HOYER ON FEDERAL GOV’T: U.S. Rep. Steny Hoyer of Maryland sits down for the 7-minute interview with Chuck Todd of NBC’s Meet the Press on the border wall, the shutdown and impeachment.
OLSEWSKI SUPPORTS MALL CURFEW: Baltimore County Executive Johnny Olszewski Jr. said Friday he supports establishing a curfew at the White Marsh Mall, which has drawn complaints about unsupervised teens. Olszewski met Friday with representatives of the shopping center and plans another meeting next week. Several County Council members have pushed for a curfew and more security measures at the mall ever since a large fight led to the arrest of nine people in August, Alison Knezevich of the Sun reports.
ARUNDEL PROSECUTORS EXIT: When Anne Colt Leitess becomes Anne Arundel County’s State’s Attorney today, it’ll come as nearly a quarter of the county’s prosecutors exit. Leitess, who defeated incumbent State’s Attorney Wes Adams in November’s general election for her second term in office, comes at a time of significant turnover at her new office. Spokeswoman Carol Parecco said every attorney handling homicide charges filed in the June 28 fatal shooting of five people in the Capital Gazette newsroom is either resigning or retiring from the office, Phil Davis reports for the Capital.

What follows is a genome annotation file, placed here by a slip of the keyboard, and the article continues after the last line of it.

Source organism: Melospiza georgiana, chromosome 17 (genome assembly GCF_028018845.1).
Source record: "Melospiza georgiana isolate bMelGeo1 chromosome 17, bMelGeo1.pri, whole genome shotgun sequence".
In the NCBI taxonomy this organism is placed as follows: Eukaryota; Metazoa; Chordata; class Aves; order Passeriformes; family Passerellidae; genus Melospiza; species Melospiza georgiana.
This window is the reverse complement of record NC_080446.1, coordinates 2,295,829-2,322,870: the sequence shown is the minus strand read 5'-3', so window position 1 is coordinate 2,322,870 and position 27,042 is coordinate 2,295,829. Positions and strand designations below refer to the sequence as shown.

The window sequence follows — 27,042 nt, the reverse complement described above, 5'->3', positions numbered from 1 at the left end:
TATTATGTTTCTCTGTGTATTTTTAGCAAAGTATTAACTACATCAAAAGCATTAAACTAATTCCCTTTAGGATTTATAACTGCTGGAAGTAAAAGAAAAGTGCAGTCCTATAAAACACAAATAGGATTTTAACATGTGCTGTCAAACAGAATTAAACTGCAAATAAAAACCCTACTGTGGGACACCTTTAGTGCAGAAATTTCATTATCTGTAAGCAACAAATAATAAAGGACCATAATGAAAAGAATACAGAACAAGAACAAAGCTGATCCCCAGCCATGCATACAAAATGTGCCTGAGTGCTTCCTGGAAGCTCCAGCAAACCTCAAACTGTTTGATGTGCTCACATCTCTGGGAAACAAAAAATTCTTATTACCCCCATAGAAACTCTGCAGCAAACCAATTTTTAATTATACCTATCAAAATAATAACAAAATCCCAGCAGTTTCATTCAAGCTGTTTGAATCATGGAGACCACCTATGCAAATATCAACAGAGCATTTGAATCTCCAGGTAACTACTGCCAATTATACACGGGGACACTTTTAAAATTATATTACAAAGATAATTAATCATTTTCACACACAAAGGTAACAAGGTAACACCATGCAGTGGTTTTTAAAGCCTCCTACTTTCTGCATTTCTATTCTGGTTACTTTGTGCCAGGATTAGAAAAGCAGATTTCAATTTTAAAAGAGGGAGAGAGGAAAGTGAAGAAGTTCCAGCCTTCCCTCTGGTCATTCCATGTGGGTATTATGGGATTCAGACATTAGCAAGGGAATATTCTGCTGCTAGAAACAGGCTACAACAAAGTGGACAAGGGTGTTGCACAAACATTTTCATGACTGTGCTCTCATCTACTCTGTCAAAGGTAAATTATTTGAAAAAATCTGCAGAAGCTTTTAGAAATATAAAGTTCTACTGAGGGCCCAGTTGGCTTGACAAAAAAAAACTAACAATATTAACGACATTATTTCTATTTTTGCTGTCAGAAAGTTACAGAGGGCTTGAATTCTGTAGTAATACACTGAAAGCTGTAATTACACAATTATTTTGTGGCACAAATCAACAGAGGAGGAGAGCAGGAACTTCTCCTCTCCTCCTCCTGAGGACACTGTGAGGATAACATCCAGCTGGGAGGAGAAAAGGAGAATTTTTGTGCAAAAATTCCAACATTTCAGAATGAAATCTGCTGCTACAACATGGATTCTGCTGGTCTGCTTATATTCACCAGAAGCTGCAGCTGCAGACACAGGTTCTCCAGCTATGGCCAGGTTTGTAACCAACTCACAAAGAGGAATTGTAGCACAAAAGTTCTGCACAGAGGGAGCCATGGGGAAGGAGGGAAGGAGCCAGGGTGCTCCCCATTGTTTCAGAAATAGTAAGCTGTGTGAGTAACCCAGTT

DRUG CRISIS IN ARUNDEL: Phil Davis of the Capital writes that in a report, Anne Arundel County Department of Health employees told members of County Executive Steuart Pittman’s transition team about low morale and frustrations with a failure to implement “progressive, evidence-based harm reduction programs” in the drug crisis under former County Executive Steve Schuh, who was recently appointed the head of the state’s Opioid Operational Command Center.
OPINION: USE TAX CREDIT: The editorial board for the Sun urges low-income workers to take advantage of Earned Income Tax Credit. A Baltimore-based nonprofit that provides free tax preparation for qualifying individuals statewide estimates that there is in the neighborhood of $50 million “on the table” — meaning left uncollected because EITC-eligible families aren’t filing their tax returns. That’s a lot of money for people earning somewhere in the neighborhood of the minimum wage.